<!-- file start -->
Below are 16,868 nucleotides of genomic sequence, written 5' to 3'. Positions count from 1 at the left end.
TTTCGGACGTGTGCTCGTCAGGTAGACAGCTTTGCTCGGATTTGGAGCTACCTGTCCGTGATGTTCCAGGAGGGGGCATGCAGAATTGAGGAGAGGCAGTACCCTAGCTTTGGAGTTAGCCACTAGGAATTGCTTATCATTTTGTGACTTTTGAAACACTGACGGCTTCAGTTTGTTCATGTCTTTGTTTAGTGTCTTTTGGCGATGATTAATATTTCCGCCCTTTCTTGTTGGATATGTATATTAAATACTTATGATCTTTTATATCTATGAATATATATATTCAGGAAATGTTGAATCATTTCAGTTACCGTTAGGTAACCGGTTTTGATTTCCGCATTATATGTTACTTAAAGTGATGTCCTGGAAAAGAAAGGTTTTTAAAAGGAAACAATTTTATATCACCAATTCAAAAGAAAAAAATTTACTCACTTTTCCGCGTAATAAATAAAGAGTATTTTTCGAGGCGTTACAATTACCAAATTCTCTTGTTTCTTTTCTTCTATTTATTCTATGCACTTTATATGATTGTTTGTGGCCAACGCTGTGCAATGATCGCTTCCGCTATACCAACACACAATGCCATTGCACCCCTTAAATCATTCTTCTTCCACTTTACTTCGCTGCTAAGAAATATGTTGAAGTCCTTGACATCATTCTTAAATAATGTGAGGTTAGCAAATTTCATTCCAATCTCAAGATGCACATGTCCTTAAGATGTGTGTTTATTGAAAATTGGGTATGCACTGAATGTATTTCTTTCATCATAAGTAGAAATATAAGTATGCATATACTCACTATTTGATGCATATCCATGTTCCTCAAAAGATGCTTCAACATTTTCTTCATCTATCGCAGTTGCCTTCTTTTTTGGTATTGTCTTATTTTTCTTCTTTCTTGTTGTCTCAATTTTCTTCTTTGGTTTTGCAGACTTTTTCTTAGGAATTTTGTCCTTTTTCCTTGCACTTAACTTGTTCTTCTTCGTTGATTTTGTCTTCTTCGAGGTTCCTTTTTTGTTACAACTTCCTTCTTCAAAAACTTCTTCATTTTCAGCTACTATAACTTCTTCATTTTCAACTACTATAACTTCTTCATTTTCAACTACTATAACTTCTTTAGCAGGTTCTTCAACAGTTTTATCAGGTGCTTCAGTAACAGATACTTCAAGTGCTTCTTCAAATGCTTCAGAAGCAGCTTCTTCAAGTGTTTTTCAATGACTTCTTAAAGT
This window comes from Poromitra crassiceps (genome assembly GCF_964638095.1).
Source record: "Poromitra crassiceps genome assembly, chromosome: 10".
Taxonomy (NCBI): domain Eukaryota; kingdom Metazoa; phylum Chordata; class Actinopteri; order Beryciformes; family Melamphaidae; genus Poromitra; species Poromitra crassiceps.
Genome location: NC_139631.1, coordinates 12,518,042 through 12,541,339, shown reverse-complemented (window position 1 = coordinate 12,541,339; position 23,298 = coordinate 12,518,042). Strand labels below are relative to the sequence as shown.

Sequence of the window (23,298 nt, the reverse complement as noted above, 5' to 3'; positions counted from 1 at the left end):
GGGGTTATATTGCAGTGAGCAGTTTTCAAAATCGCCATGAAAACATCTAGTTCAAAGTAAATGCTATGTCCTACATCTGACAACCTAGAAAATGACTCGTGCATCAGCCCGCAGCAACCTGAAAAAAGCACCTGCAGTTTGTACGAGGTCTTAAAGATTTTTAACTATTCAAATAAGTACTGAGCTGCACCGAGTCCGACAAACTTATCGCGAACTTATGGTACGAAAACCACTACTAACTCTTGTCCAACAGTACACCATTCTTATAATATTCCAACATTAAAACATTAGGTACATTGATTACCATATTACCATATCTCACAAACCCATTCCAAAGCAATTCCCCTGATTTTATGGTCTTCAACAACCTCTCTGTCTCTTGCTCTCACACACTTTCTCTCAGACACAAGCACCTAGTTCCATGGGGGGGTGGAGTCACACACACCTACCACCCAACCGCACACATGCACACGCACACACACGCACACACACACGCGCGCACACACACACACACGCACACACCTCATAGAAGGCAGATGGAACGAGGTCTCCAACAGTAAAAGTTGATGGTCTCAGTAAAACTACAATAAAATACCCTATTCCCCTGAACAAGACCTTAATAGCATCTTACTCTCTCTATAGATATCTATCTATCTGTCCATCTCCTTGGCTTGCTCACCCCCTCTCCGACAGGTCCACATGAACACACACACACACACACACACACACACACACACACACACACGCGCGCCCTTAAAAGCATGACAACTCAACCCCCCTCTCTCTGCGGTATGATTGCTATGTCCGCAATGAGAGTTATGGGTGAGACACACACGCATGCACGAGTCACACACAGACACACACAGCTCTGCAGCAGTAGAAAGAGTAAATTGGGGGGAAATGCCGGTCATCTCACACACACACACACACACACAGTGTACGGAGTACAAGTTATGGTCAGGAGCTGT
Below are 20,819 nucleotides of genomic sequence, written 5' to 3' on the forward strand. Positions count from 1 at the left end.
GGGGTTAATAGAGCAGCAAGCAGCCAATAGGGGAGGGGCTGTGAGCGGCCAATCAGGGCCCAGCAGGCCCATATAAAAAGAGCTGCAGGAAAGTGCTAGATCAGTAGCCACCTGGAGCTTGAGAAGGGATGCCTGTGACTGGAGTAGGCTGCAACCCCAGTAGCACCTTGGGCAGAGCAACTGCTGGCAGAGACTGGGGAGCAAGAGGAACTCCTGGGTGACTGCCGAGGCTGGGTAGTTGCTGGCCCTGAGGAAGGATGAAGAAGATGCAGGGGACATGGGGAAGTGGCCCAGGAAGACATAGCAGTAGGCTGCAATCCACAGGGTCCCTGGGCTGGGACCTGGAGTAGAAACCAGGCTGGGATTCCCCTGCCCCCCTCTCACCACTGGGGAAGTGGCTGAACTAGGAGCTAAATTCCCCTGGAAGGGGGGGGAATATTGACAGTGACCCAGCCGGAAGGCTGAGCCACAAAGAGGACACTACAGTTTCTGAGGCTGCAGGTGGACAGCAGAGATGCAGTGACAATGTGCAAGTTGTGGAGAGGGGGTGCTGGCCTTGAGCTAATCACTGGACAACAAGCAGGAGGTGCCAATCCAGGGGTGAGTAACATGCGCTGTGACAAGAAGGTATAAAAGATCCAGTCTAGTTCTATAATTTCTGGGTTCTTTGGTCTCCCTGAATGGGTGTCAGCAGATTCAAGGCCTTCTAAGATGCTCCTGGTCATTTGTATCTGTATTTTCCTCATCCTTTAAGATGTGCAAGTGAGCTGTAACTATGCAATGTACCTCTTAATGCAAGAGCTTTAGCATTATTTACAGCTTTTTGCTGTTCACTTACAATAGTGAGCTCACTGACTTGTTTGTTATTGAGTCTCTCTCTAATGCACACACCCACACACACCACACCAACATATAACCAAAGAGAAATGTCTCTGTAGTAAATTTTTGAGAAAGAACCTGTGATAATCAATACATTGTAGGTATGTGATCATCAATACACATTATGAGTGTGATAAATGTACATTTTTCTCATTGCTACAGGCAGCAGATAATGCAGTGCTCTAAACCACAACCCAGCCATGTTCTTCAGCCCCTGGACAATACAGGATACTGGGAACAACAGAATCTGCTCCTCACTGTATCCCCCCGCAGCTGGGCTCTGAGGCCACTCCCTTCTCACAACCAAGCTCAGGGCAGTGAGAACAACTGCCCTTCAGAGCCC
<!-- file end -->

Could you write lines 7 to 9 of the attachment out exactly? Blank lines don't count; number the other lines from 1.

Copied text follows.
Sequence of the window (23,298 nt, the reverse complement as noted above, 5' to 3'; positions counted from 1 at the left end):
GGGGTTATATTGCAGTGAGCAGTTTTCAAAATCGCCATGAAAACATCTAGTTCAAAGTAAATGCTATGTCCTACATCTGACAACCTAGAAAATGACTCGTGCATCAGCCCGCAGCAACCTGAAAAAAGCACCTGCAGTTTGTACGAGGTCTTAAAGATTTTTAACTATTCAAATAAGTACTGAGCTGCACCGAGTCCGACAAACTTATCGCGAACTTATGGTACGAAAACCACTACTAACTCTTGTCCAACAGTACACCATTCTTATAATATTCCAACATTAAAACATTAGGTACATTGATTACCATATTACCATATCTCACAAACCCATTCCAAAGCAATTCCCCTGATTTTATGGTCTTCAACAACCTCTCTGTCTCTTGCTCTCACACACTTTCTCTCAGACACAAGCACCTAGTTCCATGGGGGGGTGGAGTCACACACACCTACCACCCAACCGCACACATGCACACGCACACACACGCACACACACACGCGCGCACACACACACACACGCACACACCTCATAGAAGGCAGATGGAACGAGGTCTCCAACAGTAAAAGTTGATGGTCTCAGTAAAACTACAATAAAATACCCTATTCCCCTGAACAAGACCTTAATAGCATCTTACTCTCTCTATAGATATCTATCTATCTGTCCATCTCCTTGGCTTGCTCACCCCCTCTCCGACAGGTCCACATGAACACACACACACACACACACACACACACACACACACACACACGCGCGCCCTTAAAAGCATGACAACTCAACCCCCCTCTCTCTGCGGTATGATTGCTATGTCCGCAATGAGAGTTATGGGTGAGACACACACGCATGCACGAGTCACACACAGACACACACAGCTCTGCAGCAGTAGAAAGAGTAAATTGGGGGGAAATGCCGGTCATCTCACACACACACACACACACACAGTGTACGGAGTACAAGTTATGGTCAGGAGCTGT
Below are 20,819 nucleotides of genomic sequence, written 5' to 3' on the forward strand. Positions count from 1 at the left end.